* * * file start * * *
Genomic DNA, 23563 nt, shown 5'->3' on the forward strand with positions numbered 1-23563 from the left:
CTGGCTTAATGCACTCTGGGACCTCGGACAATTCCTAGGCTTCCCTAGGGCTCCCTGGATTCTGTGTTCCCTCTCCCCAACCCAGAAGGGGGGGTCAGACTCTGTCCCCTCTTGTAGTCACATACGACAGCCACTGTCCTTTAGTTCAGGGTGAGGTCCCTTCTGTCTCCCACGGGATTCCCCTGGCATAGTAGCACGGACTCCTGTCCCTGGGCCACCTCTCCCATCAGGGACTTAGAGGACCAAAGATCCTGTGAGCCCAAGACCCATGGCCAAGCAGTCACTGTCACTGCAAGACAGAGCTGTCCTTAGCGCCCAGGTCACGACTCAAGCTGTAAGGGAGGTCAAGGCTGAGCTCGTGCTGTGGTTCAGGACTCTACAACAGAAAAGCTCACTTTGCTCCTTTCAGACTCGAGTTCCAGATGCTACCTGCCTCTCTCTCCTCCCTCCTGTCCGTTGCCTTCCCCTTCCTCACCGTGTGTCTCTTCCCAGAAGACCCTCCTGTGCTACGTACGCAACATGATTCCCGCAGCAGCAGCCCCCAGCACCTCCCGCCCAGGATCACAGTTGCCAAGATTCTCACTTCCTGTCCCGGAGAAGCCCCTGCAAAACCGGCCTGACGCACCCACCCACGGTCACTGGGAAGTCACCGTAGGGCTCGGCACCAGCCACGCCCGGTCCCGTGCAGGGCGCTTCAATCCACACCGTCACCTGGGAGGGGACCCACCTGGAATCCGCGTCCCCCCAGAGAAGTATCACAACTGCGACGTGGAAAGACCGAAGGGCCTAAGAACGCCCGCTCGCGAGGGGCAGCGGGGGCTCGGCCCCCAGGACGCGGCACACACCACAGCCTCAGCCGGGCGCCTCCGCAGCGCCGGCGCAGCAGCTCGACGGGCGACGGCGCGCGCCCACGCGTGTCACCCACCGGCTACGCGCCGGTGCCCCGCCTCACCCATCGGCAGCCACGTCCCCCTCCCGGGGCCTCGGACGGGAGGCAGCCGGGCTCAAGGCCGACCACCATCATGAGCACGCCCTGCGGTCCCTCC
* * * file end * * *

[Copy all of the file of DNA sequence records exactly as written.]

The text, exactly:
Genomic DNA, 23563 nt, shown 5'->3' on the forward strand with positions numbered 1-23563 from the left:
CTGGCTTAATGCACTCTGGGACCTCGGACAATTCCTAGGCTTCCCTAGGGCTCCCTGGATTCTGTGTTCCCTCTCCCCAACCCAGAAGGGGGGGTCAGACTCTGTCCCCTCTTGTAGTCACATACGACAGCCACTGTCCTTTAGTTCAGGGTGAGGTCCCTTCTGTCTCCCACGGGATTCCCCTGGCATAGTAGCACGGACTCCTGTCCCTGGGCCACCTCTCCCATCAGGGACTTAGAGGACCAAAGATCCTGTGAGCCCAAGACCCATGGCCAAGCAGTCACTGTCACTGCAAGACAGAGCTGTCCTTAGCGCCCAGGTCACGACTCAAGCTGTAAGGGAGGTCAAGGCTGAGCTCGTGCTGTGGTTCAGGACTCTACAACAGAAAAGCTCACTTTGCTCCTTTCAGACTCGAGTTCCAGATGCTACCTGCCTCTCTCTCCTCCCTCCTGTCCGTTGCCTTCCCCTTCCTCACCGTGTGTCTCTTCCCAGAAGACCCTCCTGTGCTACGTACGCAACATGATTCCCGCAGCAGCAGCCCCCAGCACCTCCCGCCCAGGATCACAGTTGCCAAGATTCTCACTTCCTGTCCCGGAGAAGCCCCTGCAAAACCGGCCTGACGCACCCACCCACGGTCACTGGGAAGTCACCGTAGGGCTCGGCACCAGCCACGCCCGGTCCCGTGCAGGGCGCTTCAATCCACACCGTCACCTGGGAGGGGACCCACCTGGAATCCGCGTCCCCCCAGAGAAGTATCACAACTGCGACGTGGAAAGACCGAAGGGCCTAAGAACGCCCGCTCGCGAGGGGCAGCGGGGGCTCGGCCCCCAGGACGCGGCACACACCACAGCCTCAGCCGGGCGCCTCCGCAGCGCCGGCGCAGCAGCTCGACGGGCGACGGCGCGCGCCCACGCGTGTCACCCACCGGCTACGCGCCGGTGCCCCGCCTCACCCATCGGCAGCCACGTCCCCCTCCCGGGGCCTCGGACGGGAGGCAGCCGGGCTCAAGGCCGACCACCATCATGAGCACGCCCTGCGGTCCCTCC